“Wastin’ away again in Margaritaville,
Searchin’ for my lost shaker of salt.
Some people claim that there’s a woman to blame,
But I know it’s my own damn fault.”
– Jimmy Buffett, “Margaritaville”
Poor Jimmy Buffett. He really needs to locate some salt for his margarita. Without it, that frozen concoction won’t taste quite right.
But wait- what is it about salt that makes a margarita taste so good?
Your tongue is covered by taste buds, sites of receptor cells that are sensitive to the five different possible tastes: sweetness, sourness, saltiness, bitterness, and umami (savory). Each taste is the result of some chemical process that occurs when the substances we eat react with the receptor cells. Hydrogen ions in acidic solutions such as lemon juice create sourness. Sweetness typically comes from sugar, but may also be caused by some proteins in amino acids. Salt crystals produce saltiness (obviously). Bitterness is produced from a variety of substances that trigger the proteins in sensory cells. The last taste, umami, comes from glutamic or aspartic acid, common in meat and fermented products.
From an evolutionary standpoint, humans typically enjoy sweet substances, as we associate the taste with carbohydrates, an important energy source. Meanwhile, bitterness is often associated with poisonous plants. (Of course, some people enjoy bitter food such as coffee and unsweetened chocolate, so an aversion to bitterness isn’t a hard and fast rule.)
Your basic margarita contains tequila, triple sec, and lime juice. All three of these ingredients typically have some degree of bitterness associated with them, which can make the combination slightly unpleasant.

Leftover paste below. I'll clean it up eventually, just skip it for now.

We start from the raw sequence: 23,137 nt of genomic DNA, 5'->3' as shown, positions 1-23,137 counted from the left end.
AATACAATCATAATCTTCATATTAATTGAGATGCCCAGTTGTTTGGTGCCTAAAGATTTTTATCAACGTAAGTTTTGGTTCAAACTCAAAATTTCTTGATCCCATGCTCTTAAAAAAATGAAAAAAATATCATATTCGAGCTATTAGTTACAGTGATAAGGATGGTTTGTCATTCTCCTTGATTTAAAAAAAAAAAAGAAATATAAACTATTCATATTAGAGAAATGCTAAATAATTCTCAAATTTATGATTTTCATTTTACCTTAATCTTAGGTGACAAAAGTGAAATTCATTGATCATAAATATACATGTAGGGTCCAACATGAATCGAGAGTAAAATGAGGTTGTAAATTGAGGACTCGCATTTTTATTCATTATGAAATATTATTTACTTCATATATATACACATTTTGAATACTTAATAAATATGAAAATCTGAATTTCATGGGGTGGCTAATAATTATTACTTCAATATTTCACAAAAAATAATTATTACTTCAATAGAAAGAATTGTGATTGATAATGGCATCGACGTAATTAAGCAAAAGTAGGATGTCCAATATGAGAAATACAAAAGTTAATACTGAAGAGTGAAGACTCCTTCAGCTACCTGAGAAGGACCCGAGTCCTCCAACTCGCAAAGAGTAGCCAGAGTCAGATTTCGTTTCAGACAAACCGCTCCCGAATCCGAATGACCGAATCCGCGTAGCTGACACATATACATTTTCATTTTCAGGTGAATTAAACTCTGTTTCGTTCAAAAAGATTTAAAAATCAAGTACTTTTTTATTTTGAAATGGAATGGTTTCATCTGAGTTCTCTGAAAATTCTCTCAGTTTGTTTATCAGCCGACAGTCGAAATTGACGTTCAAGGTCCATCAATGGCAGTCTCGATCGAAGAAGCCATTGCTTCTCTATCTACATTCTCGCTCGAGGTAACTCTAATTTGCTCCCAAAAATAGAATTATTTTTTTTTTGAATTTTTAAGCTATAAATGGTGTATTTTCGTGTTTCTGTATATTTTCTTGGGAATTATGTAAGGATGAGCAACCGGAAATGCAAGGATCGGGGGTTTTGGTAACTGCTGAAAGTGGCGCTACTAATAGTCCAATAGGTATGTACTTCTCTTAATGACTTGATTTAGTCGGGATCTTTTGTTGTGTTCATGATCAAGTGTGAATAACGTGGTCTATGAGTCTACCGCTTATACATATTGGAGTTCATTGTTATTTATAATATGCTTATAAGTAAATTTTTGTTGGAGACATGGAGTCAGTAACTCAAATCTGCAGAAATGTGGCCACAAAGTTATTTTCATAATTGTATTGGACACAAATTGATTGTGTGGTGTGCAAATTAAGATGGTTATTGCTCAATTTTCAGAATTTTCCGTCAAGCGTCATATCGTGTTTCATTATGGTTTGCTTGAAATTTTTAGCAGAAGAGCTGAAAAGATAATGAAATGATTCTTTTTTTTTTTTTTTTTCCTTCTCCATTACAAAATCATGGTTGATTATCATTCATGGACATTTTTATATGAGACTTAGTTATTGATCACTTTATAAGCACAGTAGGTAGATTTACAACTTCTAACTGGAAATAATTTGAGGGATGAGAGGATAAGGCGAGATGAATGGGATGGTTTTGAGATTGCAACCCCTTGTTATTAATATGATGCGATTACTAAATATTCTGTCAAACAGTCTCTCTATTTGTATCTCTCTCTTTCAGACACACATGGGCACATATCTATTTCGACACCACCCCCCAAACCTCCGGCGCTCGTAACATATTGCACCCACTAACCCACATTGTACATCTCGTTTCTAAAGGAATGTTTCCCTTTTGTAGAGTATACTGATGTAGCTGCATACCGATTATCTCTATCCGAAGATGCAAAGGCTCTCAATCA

Salt reduces bitterness by selectively filtering out flavors. When salt is added, bitterness is more suppressed than sweetness. If you add salt to something that is bitter and sweet, the bitterness becomes far less pronounced while the sweetness is allowed to shine through. Not all types of salt have the same effect- the key is the presence of sodium, such as what’s found in typical table salt (sodium chloride). Potassium chloride, an alternate salt sometimes used in food, does not reduce bitterness. The jury is still out on just how the sodium in salt suppresses bitterness. It could be that the sodium disrupts bitter receptors on the tongue.
Some people actually sprinkle salt on fruit such as grapefruit, cantaloupe, and pineapple to squash bitterness and enhance other flavors. (At first I thought it was weird, but it turns out my grandma’s habit of adding salt to watermelon is pretty common!) People even add salt to their coffee.
Adding salt to your margarita has the same effect- it suppresses the bitterness in the ingredients as you sip them over the salted rim.
So what sodium-based salt should be used for the perfect margarita? Common table salt is readily available and cheap, but its fine texture can end up being overpowering if you add too much. Sea salt can be coarser and more subtle, but it’s rather expensive. Kosher salt combines the best of both worlds as a coarse but relatively inexpensive option. Of course, it’s all a matter of personal preference.
Now excuse me, it’s five o’clock somewhere, and I’ve got to find my shaker of salt.
Keep calm and science on.